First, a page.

Steven J. Crowley, P.E.
IntoMobile suggests mobile networks could “crash” or “crumple” under the pressure of FaceTime demand. I think they’ll be OK, mainly for cultural reasons.
IntoMobile paints a picture of long-deprived mobile users jumping on cellular FaceTime at once when available. The more-curious will but I expect cellular FaceTime will not be a killer app, much as video phones have never really taken hold (starting with the AT&T Picturephone in 1964) for various reasons. A popular app, sure, but not enough to take down the network. If everyone were to jump on FaceTime at once, it would be more a quality issue than a matter of the network crashing. Users would be competing to use identical moderately-high uninterrupted bit streams under all propagation conditions.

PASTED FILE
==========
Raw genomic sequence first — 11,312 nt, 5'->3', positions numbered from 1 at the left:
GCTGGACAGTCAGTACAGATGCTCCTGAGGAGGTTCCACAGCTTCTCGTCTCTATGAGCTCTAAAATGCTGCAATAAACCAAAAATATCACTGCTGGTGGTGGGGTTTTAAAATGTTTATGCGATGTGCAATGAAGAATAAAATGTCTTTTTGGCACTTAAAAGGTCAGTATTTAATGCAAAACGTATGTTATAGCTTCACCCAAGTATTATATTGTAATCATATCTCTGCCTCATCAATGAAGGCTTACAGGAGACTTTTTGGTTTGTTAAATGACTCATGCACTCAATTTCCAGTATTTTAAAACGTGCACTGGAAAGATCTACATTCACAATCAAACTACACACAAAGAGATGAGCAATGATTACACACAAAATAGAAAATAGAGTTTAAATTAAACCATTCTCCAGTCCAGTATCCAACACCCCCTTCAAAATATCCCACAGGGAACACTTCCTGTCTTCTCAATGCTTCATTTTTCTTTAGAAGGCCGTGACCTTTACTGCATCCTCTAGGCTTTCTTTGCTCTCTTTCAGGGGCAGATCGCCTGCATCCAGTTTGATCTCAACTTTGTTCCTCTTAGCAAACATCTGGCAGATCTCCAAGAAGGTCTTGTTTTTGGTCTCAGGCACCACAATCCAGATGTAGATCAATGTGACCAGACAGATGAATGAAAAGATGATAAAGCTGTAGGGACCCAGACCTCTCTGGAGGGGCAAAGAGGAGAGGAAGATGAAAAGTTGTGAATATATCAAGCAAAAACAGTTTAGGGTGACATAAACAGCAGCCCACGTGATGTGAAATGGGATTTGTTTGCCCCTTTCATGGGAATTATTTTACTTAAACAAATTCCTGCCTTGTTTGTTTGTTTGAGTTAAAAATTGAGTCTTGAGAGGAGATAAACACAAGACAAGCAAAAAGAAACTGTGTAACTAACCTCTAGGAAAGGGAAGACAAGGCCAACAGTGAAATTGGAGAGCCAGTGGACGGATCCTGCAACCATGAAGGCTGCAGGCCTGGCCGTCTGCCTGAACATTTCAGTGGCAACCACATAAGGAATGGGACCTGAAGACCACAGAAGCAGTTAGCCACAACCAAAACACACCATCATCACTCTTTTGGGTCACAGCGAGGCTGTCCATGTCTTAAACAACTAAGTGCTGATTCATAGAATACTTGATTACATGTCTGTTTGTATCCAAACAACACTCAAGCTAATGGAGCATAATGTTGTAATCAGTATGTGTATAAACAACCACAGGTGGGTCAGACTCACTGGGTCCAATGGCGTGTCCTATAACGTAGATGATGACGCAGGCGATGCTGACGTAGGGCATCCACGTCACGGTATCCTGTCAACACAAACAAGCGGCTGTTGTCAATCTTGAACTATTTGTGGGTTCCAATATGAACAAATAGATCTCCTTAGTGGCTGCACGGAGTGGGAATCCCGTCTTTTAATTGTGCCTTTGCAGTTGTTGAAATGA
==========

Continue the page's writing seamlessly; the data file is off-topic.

Some usage of cellular FaceTime using iOS 6 beta software has produced reports of of choppy video, and quality not as good as using FaceTime on Wi-Fi. That’s not a surprise, as mobile broadband connections are usually not as fast as Wi-Fi connections. Users will train themselves to know that when there’s a solid 3G/4G signal with good voice and data, that’s a good time to try FaceTime. (The operator, or Apple, could provide some more explicit hints as to whether conditions are good.) It’s possible for the operator to force a cellular FaceTime call to have better quality in marginal service areas by allocating more resources to that call, but that costs the operator more for the same number of bits, in that maintaining a real-time video connection draws disproportionately-high physical-layer resources (power, code space, time-slices) from other users.